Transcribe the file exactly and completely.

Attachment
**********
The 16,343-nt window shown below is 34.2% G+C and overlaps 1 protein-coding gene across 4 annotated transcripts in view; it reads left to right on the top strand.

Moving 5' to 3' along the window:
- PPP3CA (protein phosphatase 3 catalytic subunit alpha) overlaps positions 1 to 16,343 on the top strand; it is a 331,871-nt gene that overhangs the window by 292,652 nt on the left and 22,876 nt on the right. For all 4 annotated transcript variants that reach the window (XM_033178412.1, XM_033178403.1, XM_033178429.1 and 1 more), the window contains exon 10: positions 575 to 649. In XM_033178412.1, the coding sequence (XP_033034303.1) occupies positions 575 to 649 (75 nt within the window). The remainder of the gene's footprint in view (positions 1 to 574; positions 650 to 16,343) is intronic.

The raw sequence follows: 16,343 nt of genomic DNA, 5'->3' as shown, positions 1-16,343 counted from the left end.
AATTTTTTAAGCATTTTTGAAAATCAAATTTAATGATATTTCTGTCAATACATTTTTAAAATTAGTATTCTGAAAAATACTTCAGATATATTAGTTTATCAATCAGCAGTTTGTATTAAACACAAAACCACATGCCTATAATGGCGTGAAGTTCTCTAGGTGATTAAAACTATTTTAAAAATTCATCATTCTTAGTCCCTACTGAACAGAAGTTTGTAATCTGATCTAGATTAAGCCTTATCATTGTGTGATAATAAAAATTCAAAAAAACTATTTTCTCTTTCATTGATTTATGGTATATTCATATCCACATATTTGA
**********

The 16,343-nt window shown below is 34.2% G+C and overlaps 1 protein-coding gene across 4 annotated transcripts in view; it reads left to right on the top strand.

Moving 5' to 3' along the window:
- PPP3CA (protein phosphatase 3 catalytic subunit alpha) overlaps positions 1 to 16,343 on the top strand; it is a 331,871-nt gene that overhangs the window by 292,652 nt on the left and 22,876 nt on the right. For all 4 annotated transcript variants that reach the window (XM_033178412.1, XM_033178403.1, XM_033178429.1 and 1 more), the window contains exon 10: positions 575 to 649. In XM_033178412.1, the coding sequence (XP_033034303.1) occupies positions 575 to 649 (75 nt within the window). The remainder of the gene's footprint in view (positions 1 to 574; positions 650 to 16,343) is intronic.

The raw sequence follows: 16,343 nt of genomic DNA, 5'->3' as shown, positions 1-16,343 counted from the left end.
AATTTTTTAAGCATTTTTGAAAATCAAATTTAATGATATTTCTGTCAATACATTTTTAAAATTAGTATTCTGAAAAATACTTCAGATATATTAGTTTATCAATCAGCAGTTTGTATTAAACACAAAACCACATGCCTATAATGGCGTGAAGTTCTCTAGGTGATTAAAACTATTTTAAAAATTCATCATTCTTAGTCCCTACTGAACAGAAGTTTGTAATCTGATCTAGATTAAGCCTTATCATTGTGTGATAATAAAAATTCAAAAAAACTATTTTCTCTTTCATTGATTTATGGTATATTCATATCCACATATTTGA